Indie horror auteurs Justin Benson and Aaron Moorhead follow up their post-modern head-fuck Resolution with this masterful romantic monster mash.
Following the loss of both his parents and his crappy bar job, Evan (Lou Taylor Pucci) jumps on the first flight out of California and finds himself in a gorgeous Italian coastal town. There he meets enigmatic siren Louise (Nadia Hilker), whose monstrous secret twists their whirlwind romance into something far stranger.
Expertly fusing disparate genres and aesthetics, Benson and Moorhead have crafted a work of pure magic with Spring. The film is exquisitely shot and edited, with the spectacular sweeps of the Italian coast and a woozy focus perfectly reflecting the heady daze of a budding summer romance.
But what really holds the film together is the deftly written relationship between the central couple, brought to authentic life by the two leads. It’s this genuine chemistry, and the moments of wicked humour peppered throughout, that anchor the film when things start to get very weird indeed.
Spring is boldly original, stunningly beautiful and emotionally intelligent flmmaking, the summer to Let the Right One In’s winter, and a wildcard for all those Best of the Year lists.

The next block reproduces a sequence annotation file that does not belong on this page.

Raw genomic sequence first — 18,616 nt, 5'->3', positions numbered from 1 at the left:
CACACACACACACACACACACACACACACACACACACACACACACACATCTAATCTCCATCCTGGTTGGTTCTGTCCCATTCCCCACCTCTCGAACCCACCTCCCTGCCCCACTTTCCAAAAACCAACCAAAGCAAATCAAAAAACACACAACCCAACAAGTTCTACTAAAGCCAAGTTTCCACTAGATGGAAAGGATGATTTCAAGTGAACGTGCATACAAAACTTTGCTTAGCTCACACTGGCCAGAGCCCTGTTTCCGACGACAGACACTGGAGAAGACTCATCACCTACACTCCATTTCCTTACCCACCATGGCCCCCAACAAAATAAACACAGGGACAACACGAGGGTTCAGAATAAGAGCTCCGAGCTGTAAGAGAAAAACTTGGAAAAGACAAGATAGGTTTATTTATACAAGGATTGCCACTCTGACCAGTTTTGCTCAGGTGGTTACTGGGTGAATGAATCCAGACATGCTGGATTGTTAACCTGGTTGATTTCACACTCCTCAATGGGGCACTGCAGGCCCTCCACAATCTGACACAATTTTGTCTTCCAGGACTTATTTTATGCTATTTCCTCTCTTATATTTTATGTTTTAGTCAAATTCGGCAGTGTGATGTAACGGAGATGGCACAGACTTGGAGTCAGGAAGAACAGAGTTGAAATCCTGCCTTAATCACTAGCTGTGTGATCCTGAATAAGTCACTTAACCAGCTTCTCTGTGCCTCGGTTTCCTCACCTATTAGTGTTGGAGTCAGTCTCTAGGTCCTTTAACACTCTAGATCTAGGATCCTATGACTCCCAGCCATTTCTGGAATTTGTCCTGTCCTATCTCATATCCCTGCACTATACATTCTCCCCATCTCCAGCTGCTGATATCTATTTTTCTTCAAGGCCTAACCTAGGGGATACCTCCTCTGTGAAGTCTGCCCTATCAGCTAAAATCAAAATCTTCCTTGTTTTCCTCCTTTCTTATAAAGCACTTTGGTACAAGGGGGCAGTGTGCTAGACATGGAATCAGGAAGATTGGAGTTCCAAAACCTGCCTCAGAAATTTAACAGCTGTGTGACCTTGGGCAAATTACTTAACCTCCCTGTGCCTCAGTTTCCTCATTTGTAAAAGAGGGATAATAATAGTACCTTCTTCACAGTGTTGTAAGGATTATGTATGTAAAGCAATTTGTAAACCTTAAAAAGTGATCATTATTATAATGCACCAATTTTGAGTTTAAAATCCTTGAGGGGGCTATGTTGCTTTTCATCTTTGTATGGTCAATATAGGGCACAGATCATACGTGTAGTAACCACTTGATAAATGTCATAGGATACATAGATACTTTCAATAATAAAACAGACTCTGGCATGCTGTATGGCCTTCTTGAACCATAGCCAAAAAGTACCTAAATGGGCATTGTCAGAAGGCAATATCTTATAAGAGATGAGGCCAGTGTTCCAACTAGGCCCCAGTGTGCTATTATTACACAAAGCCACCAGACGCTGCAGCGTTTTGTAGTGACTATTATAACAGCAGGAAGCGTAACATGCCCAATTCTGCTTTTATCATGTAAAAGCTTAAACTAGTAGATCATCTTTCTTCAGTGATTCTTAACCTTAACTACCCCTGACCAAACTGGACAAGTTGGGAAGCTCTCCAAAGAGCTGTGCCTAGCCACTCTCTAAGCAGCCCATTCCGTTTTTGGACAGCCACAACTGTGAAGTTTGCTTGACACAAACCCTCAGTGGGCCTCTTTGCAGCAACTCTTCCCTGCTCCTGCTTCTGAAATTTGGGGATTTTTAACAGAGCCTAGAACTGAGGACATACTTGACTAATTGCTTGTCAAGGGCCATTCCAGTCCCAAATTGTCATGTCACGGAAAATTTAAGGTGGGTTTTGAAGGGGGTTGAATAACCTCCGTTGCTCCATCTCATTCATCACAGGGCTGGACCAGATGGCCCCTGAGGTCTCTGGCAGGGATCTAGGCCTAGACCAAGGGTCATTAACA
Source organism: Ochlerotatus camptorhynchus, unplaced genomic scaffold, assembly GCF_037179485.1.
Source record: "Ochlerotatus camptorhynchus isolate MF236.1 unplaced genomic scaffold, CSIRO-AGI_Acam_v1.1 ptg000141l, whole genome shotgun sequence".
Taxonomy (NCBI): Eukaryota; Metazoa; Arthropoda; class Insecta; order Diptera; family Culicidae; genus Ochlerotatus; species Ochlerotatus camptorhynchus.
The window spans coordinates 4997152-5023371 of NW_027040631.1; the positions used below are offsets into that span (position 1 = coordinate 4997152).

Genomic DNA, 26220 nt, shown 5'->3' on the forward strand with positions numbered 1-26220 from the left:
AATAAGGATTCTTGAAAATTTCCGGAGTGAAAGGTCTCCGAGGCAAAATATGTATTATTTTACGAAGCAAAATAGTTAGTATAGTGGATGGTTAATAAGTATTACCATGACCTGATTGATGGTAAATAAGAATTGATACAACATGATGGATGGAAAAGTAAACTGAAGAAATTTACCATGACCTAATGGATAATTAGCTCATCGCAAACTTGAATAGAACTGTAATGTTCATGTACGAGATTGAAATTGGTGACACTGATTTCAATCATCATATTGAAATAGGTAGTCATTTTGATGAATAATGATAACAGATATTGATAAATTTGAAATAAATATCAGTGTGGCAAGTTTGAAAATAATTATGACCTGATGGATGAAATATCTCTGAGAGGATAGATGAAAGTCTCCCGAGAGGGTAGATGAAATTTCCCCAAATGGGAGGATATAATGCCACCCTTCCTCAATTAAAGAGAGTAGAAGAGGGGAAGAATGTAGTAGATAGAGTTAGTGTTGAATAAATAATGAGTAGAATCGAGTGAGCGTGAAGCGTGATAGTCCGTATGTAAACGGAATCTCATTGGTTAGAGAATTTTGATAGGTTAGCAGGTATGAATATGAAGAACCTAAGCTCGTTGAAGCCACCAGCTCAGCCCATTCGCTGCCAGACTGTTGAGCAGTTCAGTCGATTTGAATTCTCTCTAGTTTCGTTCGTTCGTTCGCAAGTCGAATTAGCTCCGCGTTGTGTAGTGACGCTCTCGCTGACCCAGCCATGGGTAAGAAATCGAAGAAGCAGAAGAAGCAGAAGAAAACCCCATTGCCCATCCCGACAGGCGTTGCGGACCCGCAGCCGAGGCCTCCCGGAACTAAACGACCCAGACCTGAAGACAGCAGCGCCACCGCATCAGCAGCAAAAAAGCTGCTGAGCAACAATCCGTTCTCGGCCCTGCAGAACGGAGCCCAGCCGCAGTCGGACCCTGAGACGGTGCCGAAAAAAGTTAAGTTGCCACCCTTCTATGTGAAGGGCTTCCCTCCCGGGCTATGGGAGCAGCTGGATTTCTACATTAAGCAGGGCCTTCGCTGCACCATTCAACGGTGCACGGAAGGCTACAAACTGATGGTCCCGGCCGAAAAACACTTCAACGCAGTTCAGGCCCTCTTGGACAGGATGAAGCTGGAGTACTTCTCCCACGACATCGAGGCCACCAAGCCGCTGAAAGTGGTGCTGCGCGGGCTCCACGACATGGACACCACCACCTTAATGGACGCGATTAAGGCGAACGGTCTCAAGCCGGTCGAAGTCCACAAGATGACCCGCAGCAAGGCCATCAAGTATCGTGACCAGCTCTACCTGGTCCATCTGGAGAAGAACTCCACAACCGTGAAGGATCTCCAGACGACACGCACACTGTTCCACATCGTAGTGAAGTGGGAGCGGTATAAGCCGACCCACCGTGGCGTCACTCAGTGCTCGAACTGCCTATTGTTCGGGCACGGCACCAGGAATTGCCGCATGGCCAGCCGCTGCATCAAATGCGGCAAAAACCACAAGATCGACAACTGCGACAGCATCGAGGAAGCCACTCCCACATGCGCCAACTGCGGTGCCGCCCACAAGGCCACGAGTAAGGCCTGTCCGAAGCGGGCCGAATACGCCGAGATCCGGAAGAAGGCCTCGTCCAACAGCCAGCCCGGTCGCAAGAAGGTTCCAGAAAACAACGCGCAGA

Let the Right One In (Swedish: Låt den rätte komma in) is a 2008 Swedish romantic horror film directed by Tomas Alfredson, based on the 2004 novel of the same title by John Ajvide Lindqvist, who also wrote the screenplay. The film tells the story of a bullied 12-year-old boy who develops a friendship with a vampire child in Blackeberg, a suburb of Stockholm, in the early 1980s. Alfredson, unconcerned with the horror and vampire conventions, decided to tone down many elements of the novel and focus primarily on the relationship between the two main characters. Selecting the lead actors involved a year-long process with open castings held all over Sweden. In the end, the 11-year-olds Kåre Hedebrant and Lina Leandersson were chosen for the leading roles. They were subsequently commended by both Alfredson and film reviewers for their performances.
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